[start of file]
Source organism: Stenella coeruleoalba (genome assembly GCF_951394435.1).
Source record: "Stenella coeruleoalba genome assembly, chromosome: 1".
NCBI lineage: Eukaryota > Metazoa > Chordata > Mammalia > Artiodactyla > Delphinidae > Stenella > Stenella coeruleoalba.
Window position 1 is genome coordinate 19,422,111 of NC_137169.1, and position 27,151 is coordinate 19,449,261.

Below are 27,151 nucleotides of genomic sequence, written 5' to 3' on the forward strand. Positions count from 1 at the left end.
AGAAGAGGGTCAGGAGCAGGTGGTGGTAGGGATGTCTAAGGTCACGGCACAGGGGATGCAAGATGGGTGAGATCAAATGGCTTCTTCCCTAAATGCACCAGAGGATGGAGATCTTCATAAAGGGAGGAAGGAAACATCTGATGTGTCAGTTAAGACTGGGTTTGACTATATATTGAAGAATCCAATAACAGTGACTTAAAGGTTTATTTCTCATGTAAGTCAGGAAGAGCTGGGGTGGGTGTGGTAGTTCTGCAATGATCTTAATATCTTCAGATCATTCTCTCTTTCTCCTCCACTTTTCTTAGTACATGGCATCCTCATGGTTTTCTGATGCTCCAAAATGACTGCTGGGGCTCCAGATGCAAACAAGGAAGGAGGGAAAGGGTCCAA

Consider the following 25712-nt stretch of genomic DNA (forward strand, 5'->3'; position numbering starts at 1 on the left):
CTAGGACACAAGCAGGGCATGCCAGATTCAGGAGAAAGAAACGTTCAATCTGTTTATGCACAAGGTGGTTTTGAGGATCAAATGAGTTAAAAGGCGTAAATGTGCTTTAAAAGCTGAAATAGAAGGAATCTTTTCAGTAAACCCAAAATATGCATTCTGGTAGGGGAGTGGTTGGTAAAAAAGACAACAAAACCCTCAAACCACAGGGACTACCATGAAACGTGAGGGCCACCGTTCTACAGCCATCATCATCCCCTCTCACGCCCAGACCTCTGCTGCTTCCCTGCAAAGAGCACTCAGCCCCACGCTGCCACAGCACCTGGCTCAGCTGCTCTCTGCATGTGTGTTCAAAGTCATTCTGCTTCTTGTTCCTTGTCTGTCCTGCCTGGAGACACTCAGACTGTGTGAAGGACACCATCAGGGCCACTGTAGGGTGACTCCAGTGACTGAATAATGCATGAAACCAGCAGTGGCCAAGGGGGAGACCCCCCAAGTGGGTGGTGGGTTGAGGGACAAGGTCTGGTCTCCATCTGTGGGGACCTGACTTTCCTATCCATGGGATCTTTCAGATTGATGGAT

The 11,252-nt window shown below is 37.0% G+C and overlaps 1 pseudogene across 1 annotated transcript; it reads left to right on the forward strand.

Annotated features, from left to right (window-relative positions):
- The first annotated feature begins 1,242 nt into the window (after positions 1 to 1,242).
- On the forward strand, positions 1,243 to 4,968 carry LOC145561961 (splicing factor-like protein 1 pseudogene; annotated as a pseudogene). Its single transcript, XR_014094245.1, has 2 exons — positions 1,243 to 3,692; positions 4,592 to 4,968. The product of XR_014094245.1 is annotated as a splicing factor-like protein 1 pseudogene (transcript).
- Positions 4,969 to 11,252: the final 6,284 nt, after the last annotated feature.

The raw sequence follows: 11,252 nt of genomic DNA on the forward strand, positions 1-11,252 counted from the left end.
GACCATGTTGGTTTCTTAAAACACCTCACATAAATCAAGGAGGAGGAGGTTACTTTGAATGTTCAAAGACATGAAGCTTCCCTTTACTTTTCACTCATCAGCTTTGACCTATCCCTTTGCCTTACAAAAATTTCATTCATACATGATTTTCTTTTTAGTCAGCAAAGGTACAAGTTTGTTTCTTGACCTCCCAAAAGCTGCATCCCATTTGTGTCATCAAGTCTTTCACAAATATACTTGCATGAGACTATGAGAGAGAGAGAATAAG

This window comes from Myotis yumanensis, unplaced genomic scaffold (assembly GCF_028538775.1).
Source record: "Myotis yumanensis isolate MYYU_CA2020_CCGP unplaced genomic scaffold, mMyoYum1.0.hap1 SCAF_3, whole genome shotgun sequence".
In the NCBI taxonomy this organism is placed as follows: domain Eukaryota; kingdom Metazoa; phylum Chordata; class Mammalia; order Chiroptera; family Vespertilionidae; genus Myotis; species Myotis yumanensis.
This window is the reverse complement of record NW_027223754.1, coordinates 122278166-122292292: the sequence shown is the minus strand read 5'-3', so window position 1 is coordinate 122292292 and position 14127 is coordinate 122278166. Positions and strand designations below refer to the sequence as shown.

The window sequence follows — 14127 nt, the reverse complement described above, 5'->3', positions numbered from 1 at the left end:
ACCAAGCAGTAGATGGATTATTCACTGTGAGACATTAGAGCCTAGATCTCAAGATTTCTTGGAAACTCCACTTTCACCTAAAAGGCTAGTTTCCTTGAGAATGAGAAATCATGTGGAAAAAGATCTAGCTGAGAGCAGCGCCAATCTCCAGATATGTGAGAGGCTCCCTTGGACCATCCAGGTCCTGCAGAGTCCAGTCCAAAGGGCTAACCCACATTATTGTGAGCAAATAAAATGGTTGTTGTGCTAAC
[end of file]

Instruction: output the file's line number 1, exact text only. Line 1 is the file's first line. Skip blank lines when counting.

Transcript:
Source organism: Stenella coeruleoalba (genome assembly GCF_951394435.1).